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The Pandemic Behind Closed Doors

By Leah Berger

 

As women, we know that feeling. That familiar feeling when you notice someone behind you out of the corner of your eye and your stomach drops. Then there are those familiar thoughts: Is he following me? Should I call someone? Maybe if I act busy, he will walk away? Let me take the next turn to see if he is following me. Sadly, these are common thoughts that many women experience often. I think of them almost every time I am walking alone.

The UN recently released the statistic that 97% of all women in the UK have experienced some form of sexual violence, with women of colour and trans women the most vulnerable in our society.  It seems that the societal guidelines we were raised with to keep us ‘safe’ are no longer working. Wearing conservative clothing definitely hasn’t made me any safer. Did these unofficial safety rules for women ever work though? It seems like there is nothing more we can do to remove the target from our backs.

And now in the midst of a pandemic I can’t help but wonder, is there a dual pandemic going on here. The second pandemic being one that happens behind closed doors. The deaths aren’t reported on the news and it certainly doesn’t make it to any headlines. Although the numbers are increasing and so is the death rate, there are no emergency plans to help those suffering from this pandemic.

The femicide is silent, creeping upon us, but starting to become more and more apparent. The sequence of lockdowns has left women more vulnerable than ever. That is because the sad reality is that 62% of women killed by men in the UK are killed by their partners. Although domestic abuse is often a hidden crime, the UK government has announced that the emergency services have reported receiving more domestic abuse calls now during the lockdown than ever before.

 

 

Despite being in the twenty-first century and having an awareness of worldwide inequalities, the toll of fatal violence against women has remained unchanged for a decade. The project ‘counting dead women’ records the killing of women by men. They recorded 35 murders of women by men in their households, with another 12 suspicious deaths, in the UK’s first lockdown between 23 March and the beginning of July 2020. During the first three months of COVID-19 restrictions, 40,000 calls were made to the National Domestic Abuse Helpline. In March 2019, at the beginning of the first national lockdown, Ruth Williams, 67, was strangled by her 70-year-old husband, Anthony Williams, in their home. He was recently charged with manslaughter and sentenced to prison for only 5 years. These charges may even be dropped, and he could be free within a year. Ruth Williams was one of the many victims of femicide.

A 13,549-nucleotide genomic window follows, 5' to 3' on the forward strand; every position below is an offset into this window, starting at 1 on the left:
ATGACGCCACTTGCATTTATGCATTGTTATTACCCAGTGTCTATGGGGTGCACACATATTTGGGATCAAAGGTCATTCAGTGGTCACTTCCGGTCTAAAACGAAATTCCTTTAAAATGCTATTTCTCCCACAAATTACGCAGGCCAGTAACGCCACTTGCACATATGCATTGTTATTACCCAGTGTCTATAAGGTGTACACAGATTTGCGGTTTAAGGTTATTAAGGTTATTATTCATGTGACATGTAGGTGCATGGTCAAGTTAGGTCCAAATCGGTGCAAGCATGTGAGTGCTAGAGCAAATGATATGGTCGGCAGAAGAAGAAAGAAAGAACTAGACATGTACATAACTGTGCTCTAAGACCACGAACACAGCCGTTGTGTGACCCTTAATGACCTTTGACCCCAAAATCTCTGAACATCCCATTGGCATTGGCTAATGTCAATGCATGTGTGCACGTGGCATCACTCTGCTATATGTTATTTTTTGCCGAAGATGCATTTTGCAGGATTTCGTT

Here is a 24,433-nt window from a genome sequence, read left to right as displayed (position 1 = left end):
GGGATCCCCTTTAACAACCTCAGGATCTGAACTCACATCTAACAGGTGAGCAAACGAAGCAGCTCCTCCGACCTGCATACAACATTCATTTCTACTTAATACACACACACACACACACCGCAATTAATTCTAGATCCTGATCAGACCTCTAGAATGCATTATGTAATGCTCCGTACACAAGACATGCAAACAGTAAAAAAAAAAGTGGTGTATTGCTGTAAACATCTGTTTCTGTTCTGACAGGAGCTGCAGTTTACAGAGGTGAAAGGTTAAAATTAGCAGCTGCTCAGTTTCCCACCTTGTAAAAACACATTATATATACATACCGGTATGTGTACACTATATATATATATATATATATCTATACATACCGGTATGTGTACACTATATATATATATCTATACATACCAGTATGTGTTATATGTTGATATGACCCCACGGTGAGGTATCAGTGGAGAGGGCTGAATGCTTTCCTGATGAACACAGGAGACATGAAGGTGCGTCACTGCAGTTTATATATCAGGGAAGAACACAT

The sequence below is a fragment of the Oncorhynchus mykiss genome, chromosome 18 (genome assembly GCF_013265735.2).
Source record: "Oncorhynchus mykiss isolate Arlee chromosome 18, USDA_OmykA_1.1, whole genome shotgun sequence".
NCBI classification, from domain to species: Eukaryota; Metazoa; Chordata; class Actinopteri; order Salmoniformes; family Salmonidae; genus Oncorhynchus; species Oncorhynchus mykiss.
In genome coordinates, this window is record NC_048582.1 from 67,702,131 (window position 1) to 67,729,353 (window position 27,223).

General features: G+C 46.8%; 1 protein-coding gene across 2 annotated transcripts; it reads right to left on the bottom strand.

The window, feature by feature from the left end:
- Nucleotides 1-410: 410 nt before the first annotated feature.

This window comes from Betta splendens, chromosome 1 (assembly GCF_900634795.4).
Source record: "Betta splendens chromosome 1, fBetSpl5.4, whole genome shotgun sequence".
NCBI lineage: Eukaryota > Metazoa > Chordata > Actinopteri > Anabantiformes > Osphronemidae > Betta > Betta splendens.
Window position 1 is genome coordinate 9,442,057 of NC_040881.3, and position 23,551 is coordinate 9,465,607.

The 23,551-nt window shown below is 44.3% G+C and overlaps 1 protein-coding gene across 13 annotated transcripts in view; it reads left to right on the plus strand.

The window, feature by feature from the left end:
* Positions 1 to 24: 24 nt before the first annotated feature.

I say femicide is a pandemic because it is a worldwide issue. Men’s violence against women is a leading cause of premature death for women globally. The increased tensions due to COVID-19 have caused other tensions to rise. People are starting to speak out against this injustice. We can see this in many places, for example, in Argentina thousands of people gathered outside the supreme court of Argentina to protest against gender-based violence after Ursula Bahillo, an 18-year-old was killed by her ex-boyfriend. He reportedly stabbed her 15 times. The young woman had filed several police reports against her ex-boyfriend but all of them were ignored. Nearly 300 femicides were reported in Argentina last year.

In South Africa, according to statistics from their Police Service every three hours, a woman is murdered in the country. In Venezuela, hundreds of people protested at the end of February following the murders of three young women. According to statistics from the Italian news agency ANSA, the number of victims of femicide in Italy equates to a woman killed every three days. The Covid-19 pandemic accelerated femicides all over the Italian territory, with domestic killings accounting for 80.8% during the lockdown in Italy. After the murder of Sarah Everard in the UK women stood up against gender-based violence and the bad treatment of women by security forces at her vigil. On the 15th of March, demonstrators protested outside parliament where the UK MPs were debating a bill that was criticised for handing the police too much power to restrict protests.

This is a global issue with global consequences. Women are dying at the hands of men. They are being abused within their homes and ‘safe spaces’ and worldwide lockdowns may have aggravated the problem, but it has existed for centuries.

 

If you or someone you know needs support with domestic violence contact the free 24 hour helpline 0808 2000 247 or visit National Aid helpline.

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